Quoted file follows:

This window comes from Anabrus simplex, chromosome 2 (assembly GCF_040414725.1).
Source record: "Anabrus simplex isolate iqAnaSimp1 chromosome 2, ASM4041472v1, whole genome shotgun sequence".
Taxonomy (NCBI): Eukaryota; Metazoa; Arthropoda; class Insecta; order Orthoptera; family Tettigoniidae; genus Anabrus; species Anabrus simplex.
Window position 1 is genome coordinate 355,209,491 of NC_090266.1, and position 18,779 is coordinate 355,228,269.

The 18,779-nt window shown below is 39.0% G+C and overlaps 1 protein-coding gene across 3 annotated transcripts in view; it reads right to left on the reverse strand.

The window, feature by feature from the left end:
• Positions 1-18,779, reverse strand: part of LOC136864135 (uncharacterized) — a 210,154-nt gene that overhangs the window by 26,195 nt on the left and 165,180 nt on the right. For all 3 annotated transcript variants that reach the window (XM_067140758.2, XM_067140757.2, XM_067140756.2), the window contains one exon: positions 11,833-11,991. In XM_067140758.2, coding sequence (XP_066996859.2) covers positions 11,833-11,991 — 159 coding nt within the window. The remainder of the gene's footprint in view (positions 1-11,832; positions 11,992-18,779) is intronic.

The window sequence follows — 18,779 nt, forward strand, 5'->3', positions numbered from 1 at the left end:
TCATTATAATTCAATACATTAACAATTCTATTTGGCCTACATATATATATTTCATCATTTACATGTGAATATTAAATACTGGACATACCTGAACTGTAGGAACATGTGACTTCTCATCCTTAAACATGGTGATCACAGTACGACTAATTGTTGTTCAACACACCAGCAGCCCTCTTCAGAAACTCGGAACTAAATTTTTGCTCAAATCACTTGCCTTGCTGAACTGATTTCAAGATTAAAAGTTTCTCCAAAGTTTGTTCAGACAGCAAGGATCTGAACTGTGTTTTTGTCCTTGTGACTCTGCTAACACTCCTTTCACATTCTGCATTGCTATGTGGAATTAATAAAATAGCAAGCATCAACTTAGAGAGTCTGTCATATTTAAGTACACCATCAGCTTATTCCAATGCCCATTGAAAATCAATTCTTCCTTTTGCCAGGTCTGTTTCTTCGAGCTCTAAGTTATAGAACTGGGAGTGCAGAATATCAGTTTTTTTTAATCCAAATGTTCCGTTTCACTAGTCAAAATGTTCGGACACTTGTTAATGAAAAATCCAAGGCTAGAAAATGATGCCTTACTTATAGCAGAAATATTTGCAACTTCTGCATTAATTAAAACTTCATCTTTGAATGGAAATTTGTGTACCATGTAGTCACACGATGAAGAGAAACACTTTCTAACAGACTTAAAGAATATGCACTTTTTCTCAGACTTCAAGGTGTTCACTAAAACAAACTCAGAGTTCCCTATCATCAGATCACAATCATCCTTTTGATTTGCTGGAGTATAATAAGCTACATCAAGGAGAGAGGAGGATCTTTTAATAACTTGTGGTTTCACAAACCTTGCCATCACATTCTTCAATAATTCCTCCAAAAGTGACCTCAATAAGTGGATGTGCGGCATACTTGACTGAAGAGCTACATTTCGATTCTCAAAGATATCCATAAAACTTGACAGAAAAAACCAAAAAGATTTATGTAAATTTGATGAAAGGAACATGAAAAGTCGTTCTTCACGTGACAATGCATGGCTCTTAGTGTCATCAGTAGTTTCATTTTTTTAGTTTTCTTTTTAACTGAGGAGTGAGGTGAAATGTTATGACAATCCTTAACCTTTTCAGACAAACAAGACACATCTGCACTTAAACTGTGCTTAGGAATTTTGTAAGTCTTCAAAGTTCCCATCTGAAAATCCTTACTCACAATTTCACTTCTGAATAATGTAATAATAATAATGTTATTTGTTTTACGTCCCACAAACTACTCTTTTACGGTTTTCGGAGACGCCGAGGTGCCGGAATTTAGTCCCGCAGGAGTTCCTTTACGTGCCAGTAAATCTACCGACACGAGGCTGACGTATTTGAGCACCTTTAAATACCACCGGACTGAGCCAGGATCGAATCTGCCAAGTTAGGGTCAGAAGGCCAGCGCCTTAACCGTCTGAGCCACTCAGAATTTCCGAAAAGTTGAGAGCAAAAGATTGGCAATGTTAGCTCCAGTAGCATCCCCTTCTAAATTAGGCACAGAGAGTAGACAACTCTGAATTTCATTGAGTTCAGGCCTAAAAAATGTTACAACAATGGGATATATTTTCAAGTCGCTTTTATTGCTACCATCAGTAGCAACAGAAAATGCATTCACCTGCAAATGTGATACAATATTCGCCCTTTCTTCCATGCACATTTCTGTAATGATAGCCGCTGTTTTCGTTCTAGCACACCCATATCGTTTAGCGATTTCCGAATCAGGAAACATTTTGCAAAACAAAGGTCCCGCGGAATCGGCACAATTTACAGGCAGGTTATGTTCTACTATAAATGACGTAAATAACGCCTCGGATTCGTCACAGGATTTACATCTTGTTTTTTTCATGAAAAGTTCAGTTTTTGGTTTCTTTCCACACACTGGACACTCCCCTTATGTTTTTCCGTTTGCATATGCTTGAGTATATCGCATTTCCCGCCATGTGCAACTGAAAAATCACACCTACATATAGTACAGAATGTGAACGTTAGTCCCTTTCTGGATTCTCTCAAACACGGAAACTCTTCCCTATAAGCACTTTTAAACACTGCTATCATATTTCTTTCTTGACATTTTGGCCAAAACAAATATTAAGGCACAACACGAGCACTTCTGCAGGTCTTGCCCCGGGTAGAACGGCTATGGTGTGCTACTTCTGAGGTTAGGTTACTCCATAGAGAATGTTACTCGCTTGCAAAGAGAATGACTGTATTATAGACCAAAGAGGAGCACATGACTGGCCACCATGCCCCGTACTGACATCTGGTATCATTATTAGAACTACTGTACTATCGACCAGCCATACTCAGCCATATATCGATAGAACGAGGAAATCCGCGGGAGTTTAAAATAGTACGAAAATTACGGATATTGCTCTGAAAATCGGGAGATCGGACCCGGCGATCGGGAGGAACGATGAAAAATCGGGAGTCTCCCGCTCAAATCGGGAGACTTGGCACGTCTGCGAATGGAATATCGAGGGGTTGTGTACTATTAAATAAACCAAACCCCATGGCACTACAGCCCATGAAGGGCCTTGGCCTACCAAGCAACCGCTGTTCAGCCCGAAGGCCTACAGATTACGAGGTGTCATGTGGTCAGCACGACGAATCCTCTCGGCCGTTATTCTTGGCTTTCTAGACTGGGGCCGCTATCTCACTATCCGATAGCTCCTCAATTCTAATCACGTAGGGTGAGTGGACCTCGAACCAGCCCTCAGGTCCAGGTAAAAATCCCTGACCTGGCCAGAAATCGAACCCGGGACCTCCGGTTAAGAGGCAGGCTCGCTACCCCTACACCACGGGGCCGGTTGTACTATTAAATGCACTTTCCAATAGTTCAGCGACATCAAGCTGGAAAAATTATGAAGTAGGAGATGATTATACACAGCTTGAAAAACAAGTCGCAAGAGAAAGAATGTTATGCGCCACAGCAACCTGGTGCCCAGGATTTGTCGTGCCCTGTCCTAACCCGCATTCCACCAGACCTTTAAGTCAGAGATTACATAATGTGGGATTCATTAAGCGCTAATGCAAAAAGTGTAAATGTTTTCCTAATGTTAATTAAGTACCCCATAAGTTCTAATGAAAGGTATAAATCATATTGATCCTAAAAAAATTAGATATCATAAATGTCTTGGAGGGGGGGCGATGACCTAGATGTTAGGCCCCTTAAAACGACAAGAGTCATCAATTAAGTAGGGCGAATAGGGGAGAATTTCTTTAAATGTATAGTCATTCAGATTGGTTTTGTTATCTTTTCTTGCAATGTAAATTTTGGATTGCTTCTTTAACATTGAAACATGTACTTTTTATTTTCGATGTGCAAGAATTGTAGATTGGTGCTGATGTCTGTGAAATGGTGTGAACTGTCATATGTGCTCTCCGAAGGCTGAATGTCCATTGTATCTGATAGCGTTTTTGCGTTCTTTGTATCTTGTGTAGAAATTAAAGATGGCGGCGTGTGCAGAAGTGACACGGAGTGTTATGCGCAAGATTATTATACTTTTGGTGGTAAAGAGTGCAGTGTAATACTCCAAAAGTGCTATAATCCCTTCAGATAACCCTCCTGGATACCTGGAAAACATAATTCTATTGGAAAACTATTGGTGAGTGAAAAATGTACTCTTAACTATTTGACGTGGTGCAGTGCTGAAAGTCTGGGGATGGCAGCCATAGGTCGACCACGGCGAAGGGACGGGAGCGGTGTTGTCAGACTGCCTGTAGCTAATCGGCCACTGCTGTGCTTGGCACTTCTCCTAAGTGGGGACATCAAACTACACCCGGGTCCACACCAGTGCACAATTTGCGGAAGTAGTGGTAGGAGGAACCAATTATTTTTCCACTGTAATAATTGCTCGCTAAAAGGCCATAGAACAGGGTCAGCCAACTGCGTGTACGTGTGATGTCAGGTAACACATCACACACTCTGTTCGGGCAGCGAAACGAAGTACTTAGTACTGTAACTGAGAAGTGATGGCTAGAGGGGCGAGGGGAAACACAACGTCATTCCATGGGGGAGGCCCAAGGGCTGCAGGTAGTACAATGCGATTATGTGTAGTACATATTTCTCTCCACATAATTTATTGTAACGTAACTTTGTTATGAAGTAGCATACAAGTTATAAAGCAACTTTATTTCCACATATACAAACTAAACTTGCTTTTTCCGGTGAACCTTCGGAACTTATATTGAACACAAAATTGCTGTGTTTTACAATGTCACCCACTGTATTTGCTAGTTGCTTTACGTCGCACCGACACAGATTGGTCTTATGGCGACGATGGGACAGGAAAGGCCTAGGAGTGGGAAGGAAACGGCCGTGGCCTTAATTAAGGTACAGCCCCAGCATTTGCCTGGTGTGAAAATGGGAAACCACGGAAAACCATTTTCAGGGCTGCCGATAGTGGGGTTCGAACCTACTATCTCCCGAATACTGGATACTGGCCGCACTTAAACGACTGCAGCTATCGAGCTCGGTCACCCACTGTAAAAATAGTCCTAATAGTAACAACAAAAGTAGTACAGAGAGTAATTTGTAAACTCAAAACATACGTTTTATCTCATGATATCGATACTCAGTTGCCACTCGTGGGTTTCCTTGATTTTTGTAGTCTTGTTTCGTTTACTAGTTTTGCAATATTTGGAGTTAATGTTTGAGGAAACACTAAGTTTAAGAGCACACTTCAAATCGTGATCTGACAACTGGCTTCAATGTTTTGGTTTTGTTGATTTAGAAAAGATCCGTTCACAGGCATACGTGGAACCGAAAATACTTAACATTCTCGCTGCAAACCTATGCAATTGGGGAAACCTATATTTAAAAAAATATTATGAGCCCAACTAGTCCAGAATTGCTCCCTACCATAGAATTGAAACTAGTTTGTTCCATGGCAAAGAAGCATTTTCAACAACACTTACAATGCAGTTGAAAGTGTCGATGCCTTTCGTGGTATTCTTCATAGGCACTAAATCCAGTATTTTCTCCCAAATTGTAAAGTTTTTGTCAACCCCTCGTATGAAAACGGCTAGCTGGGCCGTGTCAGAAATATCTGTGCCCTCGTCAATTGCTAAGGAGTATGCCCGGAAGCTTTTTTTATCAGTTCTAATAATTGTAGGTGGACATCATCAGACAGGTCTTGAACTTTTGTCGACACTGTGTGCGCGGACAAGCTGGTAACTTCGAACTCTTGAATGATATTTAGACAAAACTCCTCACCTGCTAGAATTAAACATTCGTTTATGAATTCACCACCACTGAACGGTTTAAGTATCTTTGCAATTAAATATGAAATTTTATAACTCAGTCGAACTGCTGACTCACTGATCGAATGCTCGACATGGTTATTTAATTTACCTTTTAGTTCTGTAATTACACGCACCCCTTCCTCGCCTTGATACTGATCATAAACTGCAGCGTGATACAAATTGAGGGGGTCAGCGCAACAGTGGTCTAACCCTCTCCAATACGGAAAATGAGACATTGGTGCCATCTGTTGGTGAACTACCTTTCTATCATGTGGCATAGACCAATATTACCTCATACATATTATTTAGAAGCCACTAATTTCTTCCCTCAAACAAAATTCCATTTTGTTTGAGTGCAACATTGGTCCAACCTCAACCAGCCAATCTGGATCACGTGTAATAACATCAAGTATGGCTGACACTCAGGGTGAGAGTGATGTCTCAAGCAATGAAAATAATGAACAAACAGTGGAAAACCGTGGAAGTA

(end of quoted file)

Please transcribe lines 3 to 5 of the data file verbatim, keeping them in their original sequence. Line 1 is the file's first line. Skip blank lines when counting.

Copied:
Taxonomy (NCBI): Eukaryota; Metazoa; Arthropoda; class Insecta; order Orthoptera; family Tettigoniidae; genus Anabrus; species Anabrus simplex.
Window position 1 is genome coordinate 355,209,491 of NC_090266.1, and position 18,779 is coordinate 355,228,269.

The 18,779-nt window shown below is 39.0% G+C and overlaps 1 protein-coding gene across 3 annotated transcripts in view; it reads right to left on the reverse strand.